Tunisia has dropped all remaining COVID travel restrictions three years after it first shut its borders during the pandemic.
As of last week, travellers no longer have to present vaccine passes or undergo health checks at the border.
It’s good news for those who have the stunning Mediterranean country on their bucket list.
Tunisia tempts tourists with azure waters, sand dune-filled desert and ancient ruins.
Here’s why you should visit in 2023.
Are there entry restrictions for Tunisia?
Last week, Tunisia lifted all remaining COVID travel restrictions.
The government says the levels of the virus in the country are sufficiently low to allow the move.
Travellers to Tunisia no longer need to show a vaccine certificate, meaning unvaccinated tourists can also visit.
Pre-departure tests for COVID are not required and there will be no testing or health checks on arrival. There is also no requirement for travellers to quarantine on arrival.
However, masks remain mandatory in enclosed spaces for those who test positive for COVID.
Here’s what you should see and do on a trip to Tunisia.
Lounge on Tunisia’s best beaches
Tunisia has long been a popular beach destination.
To the north, you can find wild bays of white cliffs and verdant vegetation, while further south pale stretches of sand lead down to clear waters.
Towards the south, head over the bridge to Djerba island for pristine sands and a crystalline sea. Retire to one of the old villages nearby for a fresh seafood lunch.
Meander medieval streets in Houmt Souk
While on Djerba island, stop off at the main settlement and market town of Houmt Souk.
The city is a melange of cultures as Arabs, Spanish and Ottomans have settled in the coastal area over the centuries.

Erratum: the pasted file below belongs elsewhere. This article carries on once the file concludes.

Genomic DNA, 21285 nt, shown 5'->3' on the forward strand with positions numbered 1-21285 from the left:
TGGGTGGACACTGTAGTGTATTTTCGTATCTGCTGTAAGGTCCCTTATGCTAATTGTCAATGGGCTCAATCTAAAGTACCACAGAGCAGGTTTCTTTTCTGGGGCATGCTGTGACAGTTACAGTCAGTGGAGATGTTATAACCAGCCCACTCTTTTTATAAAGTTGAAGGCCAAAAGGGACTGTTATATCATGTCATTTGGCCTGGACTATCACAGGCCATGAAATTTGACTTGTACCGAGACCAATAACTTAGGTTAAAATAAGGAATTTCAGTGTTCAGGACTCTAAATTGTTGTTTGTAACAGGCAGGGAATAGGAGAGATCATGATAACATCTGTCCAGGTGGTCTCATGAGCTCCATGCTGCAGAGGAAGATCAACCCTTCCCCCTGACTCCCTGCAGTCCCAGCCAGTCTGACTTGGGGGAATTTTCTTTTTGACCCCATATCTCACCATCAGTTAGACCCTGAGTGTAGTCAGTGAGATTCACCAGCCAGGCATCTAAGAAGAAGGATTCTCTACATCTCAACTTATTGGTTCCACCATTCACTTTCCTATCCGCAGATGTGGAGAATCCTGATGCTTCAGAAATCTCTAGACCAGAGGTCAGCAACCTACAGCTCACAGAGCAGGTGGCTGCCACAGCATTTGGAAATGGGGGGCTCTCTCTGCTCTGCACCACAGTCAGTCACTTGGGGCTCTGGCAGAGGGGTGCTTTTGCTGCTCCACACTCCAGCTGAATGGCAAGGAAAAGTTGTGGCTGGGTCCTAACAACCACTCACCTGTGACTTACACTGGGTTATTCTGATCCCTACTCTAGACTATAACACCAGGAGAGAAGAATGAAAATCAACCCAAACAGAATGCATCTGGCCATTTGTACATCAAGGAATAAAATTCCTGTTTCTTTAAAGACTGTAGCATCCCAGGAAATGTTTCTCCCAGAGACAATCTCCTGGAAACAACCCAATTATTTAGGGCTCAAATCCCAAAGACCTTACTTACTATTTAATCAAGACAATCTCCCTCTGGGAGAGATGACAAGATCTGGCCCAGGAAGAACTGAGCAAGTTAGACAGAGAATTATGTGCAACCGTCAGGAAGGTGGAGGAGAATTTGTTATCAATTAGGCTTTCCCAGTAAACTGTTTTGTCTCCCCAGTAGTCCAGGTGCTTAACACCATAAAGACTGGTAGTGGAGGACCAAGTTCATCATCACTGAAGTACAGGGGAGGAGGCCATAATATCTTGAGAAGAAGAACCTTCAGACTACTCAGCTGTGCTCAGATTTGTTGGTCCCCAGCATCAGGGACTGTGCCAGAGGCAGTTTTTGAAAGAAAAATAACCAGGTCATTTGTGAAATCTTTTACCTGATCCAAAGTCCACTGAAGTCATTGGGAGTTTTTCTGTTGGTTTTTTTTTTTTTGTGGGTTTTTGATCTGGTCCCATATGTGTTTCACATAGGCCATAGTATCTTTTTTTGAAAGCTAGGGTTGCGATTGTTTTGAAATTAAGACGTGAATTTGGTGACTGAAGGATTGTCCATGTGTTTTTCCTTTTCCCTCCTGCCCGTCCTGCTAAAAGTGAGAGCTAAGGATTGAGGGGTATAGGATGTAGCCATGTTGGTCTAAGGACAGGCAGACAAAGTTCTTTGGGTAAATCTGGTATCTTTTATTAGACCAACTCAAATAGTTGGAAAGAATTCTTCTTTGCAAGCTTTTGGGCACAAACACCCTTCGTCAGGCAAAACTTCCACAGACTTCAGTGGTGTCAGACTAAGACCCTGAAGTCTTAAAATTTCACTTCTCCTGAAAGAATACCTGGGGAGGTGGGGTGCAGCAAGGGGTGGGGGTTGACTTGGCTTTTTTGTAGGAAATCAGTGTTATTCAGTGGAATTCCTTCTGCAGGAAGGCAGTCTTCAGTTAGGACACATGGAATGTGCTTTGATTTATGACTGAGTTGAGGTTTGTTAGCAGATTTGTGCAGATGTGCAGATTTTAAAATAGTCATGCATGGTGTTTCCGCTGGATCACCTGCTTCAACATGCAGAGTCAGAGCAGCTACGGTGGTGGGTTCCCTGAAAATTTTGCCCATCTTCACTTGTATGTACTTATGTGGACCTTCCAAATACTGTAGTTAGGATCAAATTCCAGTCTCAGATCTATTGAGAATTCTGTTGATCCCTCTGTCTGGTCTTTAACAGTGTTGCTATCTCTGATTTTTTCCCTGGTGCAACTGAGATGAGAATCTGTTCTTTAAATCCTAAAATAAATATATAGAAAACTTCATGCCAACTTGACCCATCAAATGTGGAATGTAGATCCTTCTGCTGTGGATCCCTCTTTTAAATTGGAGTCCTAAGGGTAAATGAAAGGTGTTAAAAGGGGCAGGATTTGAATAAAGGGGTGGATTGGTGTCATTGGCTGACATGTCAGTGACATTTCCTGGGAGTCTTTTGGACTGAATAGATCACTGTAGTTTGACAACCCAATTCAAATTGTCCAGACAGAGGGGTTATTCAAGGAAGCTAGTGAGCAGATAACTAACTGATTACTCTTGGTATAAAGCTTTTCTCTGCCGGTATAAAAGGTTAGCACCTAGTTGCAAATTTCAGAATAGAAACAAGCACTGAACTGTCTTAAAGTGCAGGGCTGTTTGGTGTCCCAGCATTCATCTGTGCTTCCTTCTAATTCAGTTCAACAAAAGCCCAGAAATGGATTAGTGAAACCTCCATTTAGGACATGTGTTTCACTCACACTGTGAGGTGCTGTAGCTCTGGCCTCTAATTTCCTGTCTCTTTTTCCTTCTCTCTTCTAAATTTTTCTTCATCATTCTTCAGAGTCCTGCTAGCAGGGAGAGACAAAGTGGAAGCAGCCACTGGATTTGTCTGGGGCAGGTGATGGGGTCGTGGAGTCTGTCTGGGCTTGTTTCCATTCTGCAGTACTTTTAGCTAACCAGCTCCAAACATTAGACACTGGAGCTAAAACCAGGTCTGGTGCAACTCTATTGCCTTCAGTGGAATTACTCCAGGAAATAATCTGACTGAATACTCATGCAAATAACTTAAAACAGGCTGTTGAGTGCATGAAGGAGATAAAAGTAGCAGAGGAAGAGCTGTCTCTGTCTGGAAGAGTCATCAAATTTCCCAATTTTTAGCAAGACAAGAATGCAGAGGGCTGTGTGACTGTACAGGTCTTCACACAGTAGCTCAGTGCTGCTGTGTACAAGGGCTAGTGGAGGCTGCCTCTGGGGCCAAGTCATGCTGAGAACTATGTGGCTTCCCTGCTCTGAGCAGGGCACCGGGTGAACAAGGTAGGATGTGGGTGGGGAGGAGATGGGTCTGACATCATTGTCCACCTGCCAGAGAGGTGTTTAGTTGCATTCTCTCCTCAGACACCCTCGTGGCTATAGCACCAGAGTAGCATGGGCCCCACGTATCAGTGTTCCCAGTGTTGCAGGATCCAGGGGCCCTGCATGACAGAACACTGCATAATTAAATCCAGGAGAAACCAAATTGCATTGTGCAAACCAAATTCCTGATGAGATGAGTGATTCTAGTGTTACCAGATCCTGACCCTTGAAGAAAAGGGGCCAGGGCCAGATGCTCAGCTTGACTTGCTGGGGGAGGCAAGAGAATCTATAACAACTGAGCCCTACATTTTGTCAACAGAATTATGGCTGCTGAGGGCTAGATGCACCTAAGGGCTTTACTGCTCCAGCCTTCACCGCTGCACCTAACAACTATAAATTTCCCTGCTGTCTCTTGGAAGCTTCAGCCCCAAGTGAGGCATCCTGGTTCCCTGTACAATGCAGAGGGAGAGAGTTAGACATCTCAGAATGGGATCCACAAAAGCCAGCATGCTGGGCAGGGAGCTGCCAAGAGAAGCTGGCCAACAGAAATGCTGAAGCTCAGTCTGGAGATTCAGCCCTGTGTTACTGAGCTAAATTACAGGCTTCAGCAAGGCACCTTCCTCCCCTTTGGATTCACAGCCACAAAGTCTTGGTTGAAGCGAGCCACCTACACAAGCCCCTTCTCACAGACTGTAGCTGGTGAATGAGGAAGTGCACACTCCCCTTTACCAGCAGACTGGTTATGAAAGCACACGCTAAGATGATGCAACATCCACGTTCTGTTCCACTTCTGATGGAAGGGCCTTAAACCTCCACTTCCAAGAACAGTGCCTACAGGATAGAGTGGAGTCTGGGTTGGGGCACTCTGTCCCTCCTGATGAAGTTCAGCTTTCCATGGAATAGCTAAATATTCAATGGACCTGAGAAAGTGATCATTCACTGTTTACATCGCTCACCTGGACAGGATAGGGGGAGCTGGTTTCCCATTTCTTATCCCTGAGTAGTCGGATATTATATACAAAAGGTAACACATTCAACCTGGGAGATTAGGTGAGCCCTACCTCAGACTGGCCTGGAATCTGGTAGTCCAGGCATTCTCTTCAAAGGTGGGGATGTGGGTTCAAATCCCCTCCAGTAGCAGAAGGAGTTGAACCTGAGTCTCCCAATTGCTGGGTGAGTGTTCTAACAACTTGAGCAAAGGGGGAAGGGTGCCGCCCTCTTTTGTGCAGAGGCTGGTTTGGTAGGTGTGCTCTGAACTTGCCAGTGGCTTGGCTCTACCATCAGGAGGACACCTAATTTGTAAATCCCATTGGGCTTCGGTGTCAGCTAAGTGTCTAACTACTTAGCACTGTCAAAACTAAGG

Wander the streets of whitewashed adobe houses and dip into the bazaars where stalls laden with colourful products crowd the pavements.
Marvel at centuries of ancient ruins in Carthage and beyond
Centuries of conquests and battles for settlement have shaped the rich history of Tunisia.
The country is full of tangible traces of the north African and European cultures that converged on the territory.
The once mighty city of Carthage, now lying just outside modern Tunis, is one of the country’s most famous archeological sites.
Settled by the Phoenician Greeks, it was a powerful trading hub in the ancient world.
Centuries of wars and invasions have reduced the city to ruins, but they still evoke the splendour of the historic metropolis.
A more impressive and better preserved ancient monument is the amphitheatre of El Djem, a UNESCO-designated oval arena to rival the Colosseum in Rome.
Discover sand dunes and a desert oasis in the Sahara
Make sure you leave time to head out into the shifting sands of the Sahara desert.
Visit the mud town of Tozeur, an oasis-settlement of earthen structures built in ancient Berber tradition.
Delve into the city’s medina for arabesque architecture decorated with intricate geometric brickwork designs.